Gravante, Raffaele (2017) Synthesis and characterization of new modified metabolites, molecules with strong pharmacological activities. [Tesi di dottorato]


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Item Type: Tesi di dottorato
Lingua: English
Title: Synthesis and characterization of new modified metabolites, molecules with strong pharmacological activities
Date: 10 April 2017
Number of Pages: 98
Institution: Università degli Studi di Napoli Federico II
Department: Scienze Chimiche
Dottorato: Scienze chimiche
Ciclo di dottorato: 29
Coordinatore del Corso di dottorato:
Di Fabio, GiovanniUNSPECIFIED
Date: 10 April 2017
Number of Pages: 98
Uncontrolled Keywords: organic chemistry, synthesis, natural metabolites
Settori scientifico-disciplinari del MIUR: Area 03 - Scienze chimiche > CHIM/06 - Chimica organica
Date Deposited: 03 May 2017 17:23
Last Modified: 14 Mar 2018 10:04
DOI: 10.6093/UNINA/FEDOA/11775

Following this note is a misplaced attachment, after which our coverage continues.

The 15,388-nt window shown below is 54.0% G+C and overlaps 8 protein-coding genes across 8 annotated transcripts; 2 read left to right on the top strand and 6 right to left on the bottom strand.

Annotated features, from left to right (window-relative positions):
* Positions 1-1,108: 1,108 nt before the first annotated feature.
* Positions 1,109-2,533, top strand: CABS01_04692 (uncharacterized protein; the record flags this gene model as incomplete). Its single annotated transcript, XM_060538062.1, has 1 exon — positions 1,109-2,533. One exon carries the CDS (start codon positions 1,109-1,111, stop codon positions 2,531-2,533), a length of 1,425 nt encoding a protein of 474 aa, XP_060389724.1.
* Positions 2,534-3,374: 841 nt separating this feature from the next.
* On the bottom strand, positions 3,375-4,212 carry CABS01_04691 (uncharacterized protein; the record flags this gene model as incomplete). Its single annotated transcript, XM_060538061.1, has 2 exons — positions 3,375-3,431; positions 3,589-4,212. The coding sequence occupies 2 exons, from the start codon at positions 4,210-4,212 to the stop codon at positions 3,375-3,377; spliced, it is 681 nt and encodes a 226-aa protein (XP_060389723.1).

Polyphenols are the most widely distributed class of plant secondary metabolites and several thousand different compounds have been identified. They play many different roles in plant biology and human life, as UV protective agents, defensive compounds against herbivores and pathogens, they contribute to plant colors and to the taste of food and drink. Moreover it is widely known that natural metabolites have played a crucial role in the identification of many of the drugs that are on the market today. Nowadays natural products used pure in pharmacological preparations represent only 5% of the total, but their semi-synthesis derivatives represent more than 50% of the drugs in use.(1) My PhD project is focused on the chemistry of natural substances, and I developed some strategies to synthetize new silibinin conjugates. Silibinin is the major biologically active component of the seeds extract of the milk thistle (Silybum marianum) also known as silymarin.(2) Structurally, silibinin is a diastereoisomeric mixture of two flavonolignans, silybin A and silybin B in a ratio of approximately 1:1.(3) Silibinin is a metabolite with multiple biological activities operating at various cell levels.(4) Unfortunately, its therapeutic efficiency is rather limited by its low bioavailability due to its very low water solubility. Aiming to improve the solubility, during the first year of my PhD project, we have developed an efficient synthetic procedure to obtain new 9”-phosphodiester silibinin conjugates with different mono- and di-saccharide labels through the anomeric hydroxyl group.(5) In our approach 9’’-phosphoramidite has been used as silibinin substrate and 1-OH full protected mono- and disaccharide derivatives as sugar starting materials. We initially converted full acetylated mono and di-saccharides into 1-OH derivatives and these compounds were coupled with 9’’-phosphoramidite silibinin. The oxidation and the deprotection treatments led to the desired phosphodiester derivatives in good yields. The crude materials were then subjected to the purification by reverse phase analysis (RP-18 HPLC), using a variety of columns and elution conditions, but unfortunately it was too difficult to purify the mixture of diastereoisomers. In the end new silibinin analogues were obtained as a mixture of diastereoisomers, observed by 31P NMR analysis. The NMR analysis has proved to be very complex, in fact 1H and 31P NMR spectra of all compounds showed a dramatic complexity, due to the presence of a lot of diastereoisomers. This drawback has not allowed a complete and detailed NMR characterization of the new derivatives. The structures were confirmed by 31P NMR and ESI-MS mass spectra signals. In preliminary study, new derivatives were subjected to DPPH free radical scavenging and Xanthine Oxidase inhibition assays to evaluate their antioxidant activities. Independently of the sugar moiety present, all compounds exhibited a radical scavenging activities slightly higher than that of the silibinin, and Xanthine Oxidase inhibition at least as that of the silibinin. On the other hand the new derivatives showed a water solubility well above that of silibinin, in fact it was possible to prepare solutions of about 70 mg/mL in water. These two data encouraged our studies during my second year of PhD to improve this synthetic strategy and to realize libraries of optically pure glyco-conjugated silibinins. The 9''-phosphoramidite has been used as silibinin substrate and fully protected 6-OH mono- and di-saccharide derivatives as sugar starting materials.(6) We initially converted opportunely protected mono- and di-saccharides (Glucose, Mannose, Galactose, N- Acetylglucosamine, Trehalose and Lactose) into 6-OH derivatives and then they were coupled with 9"-phosphoramidite silibinin following typical phosphoramidite chemistry procedure. The crude materials were purified by reverse phase chromatography (RP-18 HPLC) and characterized by NMR and MALDI- TOF/TOF-MS analyses. All compounds were obtained in good yields and as a mixture of two silibinin diastereoisomers (A and B). Finally new phosphodiester derivatives were converted into the corresponding sodium salt by cation exchange resin carrying crystalline samples. New derivatives showed water solubility well above that of silibinin, with the possibility to prepare solutions of about 70 mg/mL in water. The stability of new glyco-conjugates was investigated in human serum by HPLC analyses and the 50% disappearance of the peak corresponding to the intact glyco-conjugate was observed after ca. 40-68 hours. All derivatives were subjected to DPPH free radical scavenging assay and they exhibited radical scavenging activities slightly higher than that of the silibinin. In order to verify the potential biological properties of these derivatives, a biological assay was used to evaluate the cytotoxicity of the new glyco-conjugates, compared with that of the silibinin, on human liver cancer cell line (Hep G2). No significant changes in the viability of treated cells were observed when they were subjected to the action of glyco-conjugates, also considering the longest incubation (72 hours) at the maximum dose taken (30 µM). Also, in order to investigate the role of the different OH groups in the antioxidant activity of new glyco-conjugates in comparison with silibinin, their acidity and redox capacity have been evaluated. A redox-deep characterization was carried out in collaboration with Prof. Mauro Iuliano and Dr Gaetano De Tommaso of our Department, using potentiometric and voltammetric techniques. The determination of the acidity constants was conducted by potentiometric titrations measuring the concentration of hydrogen ions with a glass electrode. By processing data, it was possible to define three equilibrium constants. Analysis of the data shows that the conjugation in position 9" does not affect the redox behaviour of the silibinin scaffold. As a part of our continuing research effort towards the synthesis of new natural product analogues exploiting the phosphoramidite chemistry, in the last year of my PhD project the attention was focused on the development of synthetic methods to obtain oligoflavonoids based on silibinin, and to investigate their anti-radical activity. Exploiting the selective protection to hydroxyl groups of the silibinin we have developed an efficient strategy for the synthesis of new 3-9", 3-3 and 9"-9" dimers of silibinin in good yields.(7) In order to obtain suitable building blocks for the dimers synthesis, we have developed a selective protective reaction for the different hydroxyl groups with isobutyric anhydride. The building blocks obtained were coupled in the three different provisions with 3- and 9”-silibinin phosphoramidite using the well known phosphoramidite chemistry. After oxidation, deprotection and RP-18 HPLC purification the products were converted into the corresponding sodium salts by cation exchange on a DOWEX (Na+ form) resin, leading to the desired phosphodiester dimers derivatives in good yields. The structures of new analogues were confirmed by 31P NMR and MALDI-TOF/TOF-MS analyses. The stability of new silibinin dimers was investigated in human serum by HPLC analysis and the 50% disappearance of the peak corresponding to the intact molecule (t1/2) was observed after ca. 80 hours. All derivatives were subjected to DPPH free radical scavenging assay and they exhibited activities quite higher than silibinin. Moreover, the solubility in water of silibinin and its dimers as well as their ability to react with reactive oxygen species (ROS) were determined by estimating their second order rate constant with singlet oxygen (1O2) and hydroxyl radical (HO∙) in solution. This data were obtained in the laboratories of Prof. Marcello Brigante during my experience work in his research team at the University Blaise Pascal, Institute of Chemistry of Clermont-Ferrand (France). Solubility experiments indicate that dimers were completely dissolved (0.1 mg in 10 mL) in water and solubility can be estimated to be ≥ 19.5 µM corresponding to > 20 mg/L. Reactivity between silibinin and dimers with 1O2 and HO∙ was determined by use of Rose Bengal (RB) and hydrogen peroxide as respective ROS sources. For this purpose, 545 nm centered excitation of RB and laser flash photolysis (LFP) experiments were coupled with a kinetic competition approach. Dimers reactivity toward singlet oxygen results to be close to the value determined for silibinin, or about 35% lower. Second order rate constant fare in the same order of magnitude reported in literature for molecules with similar structure. Morales and co-workers8 reported a reactivity ranging from 2.4 to 13.4 × 107 M-1s-1 for flavonoid derivative such as quercetin and morin. Estimation of second order rate constant reactivity with HO∙ indicates that some dimers showed a second order rate constant ≥ 1.5 × 1010 M–1s–1. Wang and co-workers (9) investigated the reactivity of hydroxyl radical with phenolic compounds in order to estimate their anti-oxidative ability using aqueous pulse radiolysis. The value of 1.5 × 1010 M–1s–1 was found for quercetin that is close to those estimates for green tea polyphenols. Interestingly, Husain at al.10 reported that reactivity of flavonoids toward photo-generated hydroxyl radical increases with the number of hydroxyl groups in the aromatic ring. References 1 Newman, D. J.; Cragg, G. M. J. Nat. Prod. 2012, 75, 311. 2 Gažák, R.; Walterová, D.; Křen, V. Curr. Med. Chem. 2007, 14, 315. 3 Napolitano, J. G.; Lankin, D. C.; Graf, T. N.; Friesen, J. B.; Chen, S-N.; McAlpine, J. B.; Oberlies, N. H.; Pauli, G. F. J. Org. Chem. 2013, 78, 2827. 4 Zhan, T.; Digel, M.; Küch, E.-M. J. Cell. Biochem. 2011, 112, 849 and references therein. 5 Zarrelli, A.; Romanucci, V.; Tuccillo, C.; Federico, A.; Loguercio, C.; Gravante, R.; Di Fabio, G. Bioorg. Med. Chem. Lett. 2014, 24, 5147. 6 Romanucci, V.; Gravante, R.; Di Marino, C.; Iuliano, M.; De Tommaso, G.; Caruso, T.; Zarrelli, A.; Di Fabio, G. submitted for publication. 7 Gravante, R .; Romanucci, V.; Cimafonte, M.; Di Marino, C.; Mailhot, G.; Brigante, M.; Zarrelli, A.; Di Fabio, G. submitted for publication. 8 Morales, J.; Günther, G.; Zanocco, A. L.; Lemp, E. PLoS One 2012, 7, e40548. 9 Wang, W. F.; Luo, J. S.; Yao, D.; Lian, Z. R.; Zhang, J. S.; Lin, N. Y. Radiat. Phys. Chem. 1993, 42, 985. 10 Rafat Husain, S.; Cillard, J.; Cillard, P. Phytochemistry 1987, 26, 2489.